“As the vapor category undergoes a necessary reset, this reorganization will help Juul Labs focus on reducing underage use, investing in scientific research, and creating new technologies while earning a license to operate in the U.S. and around the world.” [Juul’s chief executive, K.C. Crosthwaite] said in a statement.
Why you should care: Watch for continued crisis and reputation management lessons as the company continues to struggle with its brand image issues. Moves to cut jobs and marketing campaigns, along with focusing on ways to decrease underage vaping, are meant to repair Juul’s tattered reputation, as well as its relationships with regulators and consumers.
- 4 crisis management keys
- Timing is everything: When to issue your crisis response
- PR crises that have defined 2019
On Monday, Apple released almost 60 new emoji with customization options—many of which answered consumers’ calls for more-inclusive symbols.
— Emojipedia 📙 (@Emojipedia) October 28, 2019
The more diverse selection includes gender-neutral characters, prosthetic limbs, a guide dog, hearing aids, characters in wheelchairs and character couples that offer skin-tone and gender options. The emojis have already earned Apple kudos across social media platforms.
Walgreens closes clinics, opens Jenny Craig services
The drugstore chain is closing 150 of its clinics (nearly 40%) by year-end, with remaining clinic locations staying open in partnership with health care providers. The same day, Walgreens also announced a partnership with Jenny Craig and plans to open weight-and-health-management consultation programs in 100 locations across the United States in January.
Why it matters: As consumers behaviors and preferences shift, so must your organization’s offerings and messages. You can keep your pulse on consumer behavior through trend research, social listening and other data analysis. Walgreens is shuttering many of its clinics to cut costs, but the Jenny Craig openings stand to appeal to both current and potential customers in new ways.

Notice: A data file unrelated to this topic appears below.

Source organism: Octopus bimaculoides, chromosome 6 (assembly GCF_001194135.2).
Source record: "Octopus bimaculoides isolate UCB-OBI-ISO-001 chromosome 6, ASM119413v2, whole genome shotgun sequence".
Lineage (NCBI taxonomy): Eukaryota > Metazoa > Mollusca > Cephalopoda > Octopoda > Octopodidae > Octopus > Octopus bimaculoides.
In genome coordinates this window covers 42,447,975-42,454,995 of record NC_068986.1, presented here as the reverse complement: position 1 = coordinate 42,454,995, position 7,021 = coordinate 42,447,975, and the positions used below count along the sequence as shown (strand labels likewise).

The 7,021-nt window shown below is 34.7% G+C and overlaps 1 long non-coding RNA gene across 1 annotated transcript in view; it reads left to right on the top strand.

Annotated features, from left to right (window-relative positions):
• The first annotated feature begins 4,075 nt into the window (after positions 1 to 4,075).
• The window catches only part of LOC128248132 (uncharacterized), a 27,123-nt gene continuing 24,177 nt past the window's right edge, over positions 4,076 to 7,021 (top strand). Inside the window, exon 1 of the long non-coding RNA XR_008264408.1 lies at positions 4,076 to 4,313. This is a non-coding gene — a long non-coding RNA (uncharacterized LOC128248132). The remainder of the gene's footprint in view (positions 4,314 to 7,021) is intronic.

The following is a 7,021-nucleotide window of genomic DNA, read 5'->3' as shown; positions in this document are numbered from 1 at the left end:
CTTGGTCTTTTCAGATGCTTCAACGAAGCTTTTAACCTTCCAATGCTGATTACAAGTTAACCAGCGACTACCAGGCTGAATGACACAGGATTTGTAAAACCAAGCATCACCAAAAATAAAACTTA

- Strategies for successful rebranding campaigns
- 10 common mistakes that will ruin your rebranding
- Rebranding mistakes your organization must avoid
WHAT YOU SAID
We asked for the most frightening specter facing PR pros this Halloween season and beyond. For 44% of you, last-minute deadlines can cause you to scream:
It's Halloween week, PR pros! Outside of an unforseen PR crisis, what's the scariest thing you might encounter?
Share your other workplace and industry frights with us under #MorningScoop, and we'll share in tomorrow's roundup.
— PR Daily (@PRDaily) October 28, 2019
Public affairs expert Chris Floore said he thrives on deadlines, but jargon is terrifying enough to thin his hair—a sentiment to which 21% of you can relate:
I thrive on deadlines, but jargon makes me pull my hair out. Well, what's left of my hair.
— Chris Floore (@ChrisFloore) October 28, 2019
With more and more brand managers looking to reach and engage with younger consumers, when do you think it’s OK to include memes and current slang in your social media posts?
When is it OK for social media teams to use memes and/or trending slang (such as "yeet?")
Weigh in below and share your thoughts under #MorningScoop.
— PR Daily (@PRDaily) October 29, 2019
Please weigh in and share your thoughts under the #MorningScoop hashtag.